[ 9:52 ] – It’s a good question. We had to invent all these processes and how we work, because we couldn’t take it from an Architecture firm, there will be a similar process to another architecture firm, because they went to school you know? […] But we needed to really invent this medium. We needed to invent ways of working. And we needed to mix different mediums and different tricks and processes from different industries. And it depends on the project. Some projects are different than others, but generally it comes with a certain research base. We need to understand the context that we’re working with.

[ 11:11 ] – I see the process often as like this kind of shape, it goes like this: we zoom out, we research; we zoom in, we find a big idea; then from this big idea, we look out wider to where we can take this, then we zoom in again. So we zoom in and zoom out, often. And then we try to twist it and turn it, and make sure we thought about everything as much as we can to push it.

[ 11:36 ] – But at the same time, the good ideas are simple. If you make something too complicated, too big, too much – it doesn’t work. Generally.

[ 11:51 ] – It’s really this fine balance. But it takes experience. It takes time. You need to know what’s possible…. And what’s not.

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Question 5: Where do you think this creative industry is heading? Is it about new and emerging technology or is it about that human connection?

[ 13:38 ] – For me technology is useful, it’s a tool, it’s good. It’s not useless… but it’s not about that. It’s about the connection, about the humanness, it’s about the relationship, it’s about the experience. And then the technology helps to bring this in.

[ 14:09 ] – […] at the same time, our work is really based on humans. It’s not based on technology. We’re not robots, we want to create emotions.

Question 6: What has been your most ambitious project to date? Something that really stands out in your mind….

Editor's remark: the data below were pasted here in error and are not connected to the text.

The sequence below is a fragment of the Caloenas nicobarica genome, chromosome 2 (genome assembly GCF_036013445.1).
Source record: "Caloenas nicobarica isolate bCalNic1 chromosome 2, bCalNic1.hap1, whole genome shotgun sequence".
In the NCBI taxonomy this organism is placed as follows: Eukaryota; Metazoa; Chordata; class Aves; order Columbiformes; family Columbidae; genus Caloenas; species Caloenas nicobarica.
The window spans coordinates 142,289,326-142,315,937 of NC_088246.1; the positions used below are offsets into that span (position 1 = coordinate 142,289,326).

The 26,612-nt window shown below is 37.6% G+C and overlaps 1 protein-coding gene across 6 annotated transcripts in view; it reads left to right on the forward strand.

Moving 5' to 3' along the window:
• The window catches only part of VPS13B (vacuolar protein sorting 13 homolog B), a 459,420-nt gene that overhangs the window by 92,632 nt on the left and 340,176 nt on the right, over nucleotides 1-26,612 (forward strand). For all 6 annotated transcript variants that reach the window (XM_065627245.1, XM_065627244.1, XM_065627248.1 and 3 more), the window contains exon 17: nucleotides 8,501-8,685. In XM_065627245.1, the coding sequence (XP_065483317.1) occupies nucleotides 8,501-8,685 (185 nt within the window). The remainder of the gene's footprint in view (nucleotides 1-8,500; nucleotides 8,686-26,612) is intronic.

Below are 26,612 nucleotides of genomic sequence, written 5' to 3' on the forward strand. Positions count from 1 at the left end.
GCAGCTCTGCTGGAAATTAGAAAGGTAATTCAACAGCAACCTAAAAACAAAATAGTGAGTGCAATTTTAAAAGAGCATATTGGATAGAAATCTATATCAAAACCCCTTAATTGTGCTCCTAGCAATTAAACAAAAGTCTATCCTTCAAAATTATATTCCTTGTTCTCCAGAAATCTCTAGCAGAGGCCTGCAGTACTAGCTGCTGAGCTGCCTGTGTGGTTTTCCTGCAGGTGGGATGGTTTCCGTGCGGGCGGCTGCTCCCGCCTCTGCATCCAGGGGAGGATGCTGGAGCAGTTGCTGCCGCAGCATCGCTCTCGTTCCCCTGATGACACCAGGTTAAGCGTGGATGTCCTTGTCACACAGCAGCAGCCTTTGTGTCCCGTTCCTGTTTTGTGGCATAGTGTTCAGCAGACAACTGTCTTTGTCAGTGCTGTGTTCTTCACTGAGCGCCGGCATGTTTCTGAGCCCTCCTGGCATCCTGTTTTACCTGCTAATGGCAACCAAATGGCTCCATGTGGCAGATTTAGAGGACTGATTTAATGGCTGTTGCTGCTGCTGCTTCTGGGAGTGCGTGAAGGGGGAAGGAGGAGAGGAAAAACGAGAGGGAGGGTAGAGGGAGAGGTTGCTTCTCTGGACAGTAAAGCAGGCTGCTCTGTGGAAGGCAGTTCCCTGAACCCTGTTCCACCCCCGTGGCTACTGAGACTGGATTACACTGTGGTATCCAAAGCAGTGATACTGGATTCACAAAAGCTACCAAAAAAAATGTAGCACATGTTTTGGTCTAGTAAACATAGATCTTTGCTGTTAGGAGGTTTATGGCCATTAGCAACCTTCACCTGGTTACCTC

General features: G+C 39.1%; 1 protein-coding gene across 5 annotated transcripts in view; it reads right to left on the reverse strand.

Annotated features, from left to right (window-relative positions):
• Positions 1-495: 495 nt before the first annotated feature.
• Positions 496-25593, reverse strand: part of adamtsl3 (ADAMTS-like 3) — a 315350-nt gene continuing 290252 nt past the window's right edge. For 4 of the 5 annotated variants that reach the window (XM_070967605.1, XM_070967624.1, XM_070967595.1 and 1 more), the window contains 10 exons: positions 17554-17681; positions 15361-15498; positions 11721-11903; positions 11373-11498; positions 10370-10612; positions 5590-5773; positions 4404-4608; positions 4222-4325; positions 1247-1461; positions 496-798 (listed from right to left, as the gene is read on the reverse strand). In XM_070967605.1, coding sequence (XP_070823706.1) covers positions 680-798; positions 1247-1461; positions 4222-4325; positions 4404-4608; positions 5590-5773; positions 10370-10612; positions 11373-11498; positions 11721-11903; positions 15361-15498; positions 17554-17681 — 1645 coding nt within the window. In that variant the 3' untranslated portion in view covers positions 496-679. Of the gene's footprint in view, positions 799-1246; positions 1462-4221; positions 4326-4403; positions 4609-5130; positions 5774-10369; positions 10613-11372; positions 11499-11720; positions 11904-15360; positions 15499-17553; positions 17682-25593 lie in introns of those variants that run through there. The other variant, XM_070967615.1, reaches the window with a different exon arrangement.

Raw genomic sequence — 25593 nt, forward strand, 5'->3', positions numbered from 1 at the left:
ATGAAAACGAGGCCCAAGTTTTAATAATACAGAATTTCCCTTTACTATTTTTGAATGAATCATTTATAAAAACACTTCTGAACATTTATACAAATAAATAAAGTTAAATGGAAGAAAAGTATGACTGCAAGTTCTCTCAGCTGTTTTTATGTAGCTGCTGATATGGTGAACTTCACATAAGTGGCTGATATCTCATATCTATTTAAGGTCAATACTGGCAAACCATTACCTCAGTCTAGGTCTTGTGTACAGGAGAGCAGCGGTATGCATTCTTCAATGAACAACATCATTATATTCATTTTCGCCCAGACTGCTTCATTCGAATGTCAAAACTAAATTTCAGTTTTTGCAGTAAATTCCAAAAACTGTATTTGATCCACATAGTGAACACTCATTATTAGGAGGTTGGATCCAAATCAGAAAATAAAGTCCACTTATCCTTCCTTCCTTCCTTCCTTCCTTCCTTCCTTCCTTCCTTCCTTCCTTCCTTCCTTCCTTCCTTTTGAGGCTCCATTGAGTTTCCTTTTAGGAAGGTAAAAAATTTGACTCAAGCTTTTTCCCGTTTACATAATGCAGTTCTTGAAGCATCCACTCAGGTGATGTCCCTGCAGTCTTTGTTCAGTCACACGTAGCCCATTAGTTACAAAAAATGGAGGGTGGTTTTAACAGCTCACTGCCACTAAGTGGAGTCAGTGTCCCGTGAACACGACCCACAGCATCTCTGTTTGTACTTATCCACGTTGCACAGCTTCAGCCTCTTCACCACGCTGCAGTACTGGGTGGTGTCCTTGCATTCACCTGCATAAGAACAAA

[ 16:06 ] – I mean, there’s been so many, so many crazy projects since the beginning. We couldn’t – even if we said like ‘ok, what’s the craziest thing we can image?’ – we could never imagine like 1/10 of what the projects that we’ve done or will do I’m sure. Because there’s so many things become possible one after another.

[16:24 ] – But for me, the craziest thing is the studio. The fact that we built Moment Factory and we have 400 people in this amazing space. And all these amazing people, so talented, people coming from all over the world, all growing together, one project after another […] for me, to see people grow, to see people learn as humans together, that’s what for me is really the most exciting about all this. The projects are amazing, but they are kind of like the environment for this human connection, for this human growth.

Question 7: So given the pace and rate of change in this industry and this new world, what advice would you give to someone who’s just looking to get started in this space?

[ 19:01 ] – I would say ‘learn to do it yourself’. Learn to do as many things as you can, yourself so that you’re independent and that you understand a bunch of things. It’s a really multidisciplinary world or medium. So It’s not like you can learn to program and then you can do everything. You know? You need to learn programming, but you need to learn design, and you need to learn aesthetics, and you learn storytelling, and you need to understand the technical, and you need to understand the sound.

[ 19:35 ] – Somehow, I see it a little bit like making a big robot dance. You can make it move. A lot of people can make it move. But to make it dance in this really flowy way…. Is where it becomes touching. And doing that is really tricky.